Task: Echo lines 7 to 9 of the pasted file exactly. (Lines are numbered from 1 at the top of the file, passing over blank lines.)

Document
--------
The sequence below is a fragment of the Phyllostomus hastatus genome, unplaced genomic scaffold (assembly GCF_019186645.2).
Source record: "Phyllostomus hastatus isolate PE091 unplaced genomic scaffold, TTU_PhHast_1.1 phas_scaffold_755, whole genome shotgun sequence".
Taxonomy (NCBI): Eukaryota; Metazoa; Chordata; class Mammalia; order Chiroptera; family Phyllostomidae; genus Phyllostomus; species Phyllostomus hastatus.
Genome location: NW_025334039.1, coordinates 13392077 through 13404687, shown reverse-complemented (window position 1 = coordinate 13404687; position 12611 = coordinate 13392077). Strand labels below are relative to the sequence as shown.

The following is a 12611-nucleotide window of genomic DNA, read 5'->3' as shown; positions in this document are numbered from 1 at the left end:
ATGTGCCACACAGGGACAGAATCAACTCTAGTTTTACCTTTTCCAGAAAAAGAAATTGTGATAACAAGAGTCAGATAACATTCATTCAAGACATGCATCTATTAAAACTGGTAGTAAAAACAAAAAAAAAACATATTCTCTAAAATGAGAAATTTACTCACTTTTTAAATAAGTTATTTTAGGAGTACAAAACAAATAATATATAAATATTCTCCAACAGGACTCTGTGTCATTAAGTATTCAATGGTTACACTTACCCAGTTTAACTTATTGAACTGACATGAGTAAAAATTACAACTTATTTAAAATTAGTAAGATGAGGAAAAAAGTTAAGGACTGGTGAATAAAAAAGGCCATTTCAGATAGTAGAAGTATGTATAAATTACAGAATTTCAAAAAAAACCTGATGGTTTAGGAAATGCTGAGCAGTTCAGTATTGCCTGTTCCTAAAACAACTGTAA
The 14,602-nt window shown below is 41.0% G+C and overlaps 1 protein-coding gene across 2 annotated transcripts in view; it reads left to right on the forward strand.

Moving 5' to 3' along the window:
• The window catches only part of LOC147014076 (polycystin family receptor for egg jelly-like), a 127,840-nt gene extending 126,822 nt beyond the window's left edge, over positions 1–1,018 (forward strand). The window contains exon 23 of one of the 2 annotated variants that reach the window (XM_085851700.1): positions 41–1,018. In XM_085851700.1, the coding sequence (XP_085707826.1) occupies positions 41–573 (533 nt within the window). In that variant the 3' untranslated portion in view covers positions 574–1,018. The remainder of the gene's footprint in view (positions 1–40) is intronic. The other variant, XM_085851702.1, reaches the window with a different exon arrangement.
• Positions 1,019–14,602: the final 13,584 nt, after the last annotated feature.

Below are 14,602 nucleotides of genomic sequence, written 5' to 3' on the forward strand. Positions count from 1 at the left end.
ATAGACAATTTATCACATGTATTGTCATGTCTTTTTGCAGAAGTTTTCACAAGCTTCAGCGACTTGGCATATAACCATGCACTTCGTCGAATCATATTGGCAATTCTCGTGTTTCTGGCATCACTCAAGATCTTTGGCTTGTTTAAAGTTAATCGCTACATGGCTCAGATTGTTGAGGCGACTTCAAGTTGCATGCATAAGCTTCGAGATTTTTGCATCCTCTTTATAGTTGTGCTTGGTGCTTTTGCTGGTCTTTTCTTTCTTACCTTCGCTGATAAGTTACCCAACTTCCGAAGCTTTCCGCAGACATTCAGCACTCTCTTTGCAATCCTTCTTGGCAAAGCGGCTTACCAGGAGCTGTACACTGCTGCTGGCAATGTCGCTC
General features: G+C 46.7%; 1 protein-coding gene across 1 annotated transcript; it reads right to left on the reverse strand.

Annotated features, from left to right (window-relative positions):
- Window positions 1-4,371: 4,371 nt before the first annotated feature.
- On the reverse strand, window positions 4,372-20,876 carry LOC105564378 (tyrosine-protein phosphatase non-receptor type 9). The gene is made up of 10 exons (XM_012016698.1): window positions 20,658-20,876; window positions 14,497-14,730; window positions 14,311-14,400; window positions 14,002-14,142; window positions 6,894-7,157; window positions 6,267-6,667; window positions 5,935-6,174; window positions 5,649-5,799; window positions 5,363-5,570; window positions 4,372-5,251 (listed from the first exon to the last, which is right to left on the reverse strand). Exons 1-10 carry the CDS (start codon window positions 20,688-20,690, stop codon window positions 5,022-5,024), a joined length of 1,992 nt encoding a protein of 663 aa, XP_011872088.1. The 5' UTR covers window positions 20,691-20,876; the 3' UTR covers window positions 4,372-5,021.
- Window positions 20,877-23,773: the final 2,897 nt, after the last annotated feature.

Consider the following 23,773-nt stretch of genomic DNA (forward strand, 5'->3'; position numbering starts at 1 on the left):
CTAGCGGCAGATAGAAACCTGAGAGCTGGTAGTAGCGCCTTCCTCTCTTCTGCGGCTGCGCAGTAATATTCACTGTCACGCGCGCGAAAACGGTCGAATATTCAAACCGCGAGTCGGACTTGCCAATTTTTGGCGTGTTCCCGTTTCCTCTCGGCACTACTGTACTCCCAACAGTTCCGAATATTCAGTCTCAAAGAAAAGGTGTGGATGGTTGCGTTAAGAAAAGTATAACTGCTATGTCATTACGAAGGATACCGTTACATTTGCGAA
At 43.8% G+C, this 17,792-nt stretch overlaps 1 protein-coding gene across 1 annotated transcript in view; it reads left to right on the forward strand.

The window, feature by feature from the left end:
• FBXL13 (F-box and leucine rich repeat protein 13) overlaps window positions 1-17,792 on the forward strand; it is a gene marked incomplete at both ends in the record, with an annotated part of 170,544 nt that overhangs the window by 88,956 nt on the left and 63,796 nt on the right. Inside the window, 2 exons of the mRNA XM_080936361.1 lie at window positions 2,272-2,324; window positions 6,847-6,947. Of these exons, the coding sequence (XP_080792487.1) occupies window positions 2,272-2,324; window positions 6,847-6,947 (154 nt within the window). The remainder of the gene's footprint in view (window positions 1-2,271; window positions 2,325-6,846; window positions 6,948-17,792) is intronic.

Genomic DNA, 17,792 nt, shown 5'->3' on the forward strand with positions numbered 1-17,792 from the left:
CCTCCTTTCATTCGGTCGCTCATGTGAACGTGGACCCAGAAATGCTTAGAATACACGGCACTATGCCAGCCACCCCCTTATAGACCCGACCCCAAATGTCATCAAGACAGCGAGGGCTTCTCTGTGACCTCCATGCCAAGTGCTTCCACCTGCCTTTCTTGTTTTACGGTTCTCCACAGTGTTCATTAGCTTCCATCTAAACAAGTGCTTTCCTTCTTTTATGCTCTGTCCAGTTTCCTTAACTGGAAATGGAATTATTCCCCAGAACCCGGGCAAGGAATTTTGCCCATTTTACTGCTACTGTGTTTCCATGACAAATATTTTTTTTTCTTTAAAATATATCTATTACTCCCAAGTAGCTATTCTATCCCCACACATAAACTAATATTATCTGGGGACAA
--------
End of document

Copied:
The 14,602-nt window shown below is 41.0% G+C and overlaps 1 protein-coding gene across 2 annotated transcripts in view; it reads left to right on the forward strand.

Moving 5' to 3' along the window:
• The window catches only part of LOC147014076 (polycystin family receptor for egg jelly-like), a 127,840-nt gene extending 126,822 nt beyond the window's left edge, over positions 1–1,018 (forward strand). The window contains exon 23 of one of the 2 annotated variants that reach the window (XM_085851700.1): positions 41–1,018. In XM_085851700.1, the coding sequence (XP_085707826.1) occupies positions 41–573 (533 nt within the window). In that variant the 3' untranslated portion in view covers positions 574–1,018. The remainder of the gene's footprint in view (positions 1–40) is intronic. The other variant, XM_085851702.1, reaches the window with a different exon arrangement.